We set up cameras at wildlife overpasses and underpasses to monitor how mammals and amphibians use them to safely cross highways. If we can watch their behaviour, we can see what’s working and what can be improved upon.
So we get excited when we capture evidence of wildlife not only understanding how to navigate the safe passageways, but also teaching their young how to use them. After all, the ministry’s wildlife underpasses and overpasses are alien environments for most species. Who can blame a youngling for feeling a bit timid entering one?
That’s exactly what happened in this first series of still photos, which we stitched together to show a moose cow’s and calf’s progress through an underpass located in southern BC.
As you can see, the mother enters the underpass three times before her calf tentatively follows behind. You parents out there can probably relate to convincing a reluctant child.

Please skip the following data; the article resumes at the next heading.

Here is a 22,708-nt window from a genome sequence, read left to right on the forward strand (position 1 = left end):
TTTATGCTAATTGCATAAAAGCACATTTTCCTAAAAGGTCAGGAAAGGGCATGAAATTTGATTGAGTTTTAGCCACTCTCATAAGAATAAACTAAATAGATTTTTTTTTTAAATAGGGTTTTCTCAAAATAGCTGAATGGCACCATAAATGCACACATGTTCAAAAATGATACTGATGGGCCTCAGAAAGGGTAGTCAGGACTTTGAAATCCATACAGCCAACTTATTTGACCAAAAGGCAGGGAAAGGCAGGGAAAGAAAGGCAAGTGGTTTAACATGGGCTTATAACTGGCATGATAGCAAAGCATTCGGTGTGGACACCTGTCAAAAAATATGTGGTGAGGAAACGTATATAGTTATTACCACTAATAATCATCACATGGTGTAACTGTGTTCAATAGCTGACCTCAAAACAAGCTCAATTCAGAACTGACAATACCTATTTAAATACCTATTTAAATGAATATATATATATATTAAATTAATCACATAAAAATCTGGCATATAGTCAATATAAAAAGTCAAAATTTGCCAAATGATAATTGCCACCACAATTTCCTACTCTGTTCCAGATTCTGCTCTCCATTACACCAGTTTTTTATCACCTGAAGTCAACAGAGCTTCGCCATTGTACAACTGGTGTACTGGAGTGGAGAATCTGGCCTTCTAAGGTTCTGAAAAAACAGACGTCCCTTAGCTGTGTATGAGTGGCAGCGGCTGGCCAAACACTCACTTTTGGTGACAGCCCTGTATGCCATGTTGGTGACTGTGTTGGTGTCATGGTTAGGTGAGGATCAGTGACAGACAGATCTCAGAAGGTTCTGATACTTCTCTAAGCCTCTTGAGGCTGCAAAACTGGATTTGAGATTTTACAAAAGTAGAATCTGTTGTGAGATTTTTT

In this next video, taken from a different angle, a moose bull is seen bringing up the rear with the cow and calf leading the way through the underpass.
Learning safe routes to vital habitat is essential for these animals. Seeing this behaviour in moose is encouraging because it shows wildlife adjusting to new surroundings and teaching their young important survival tactics.
Want to learn more about the ministry’s wildlife underpasses and overpasses, or see other creatures captured by wildlife cameras? Check out the following posts: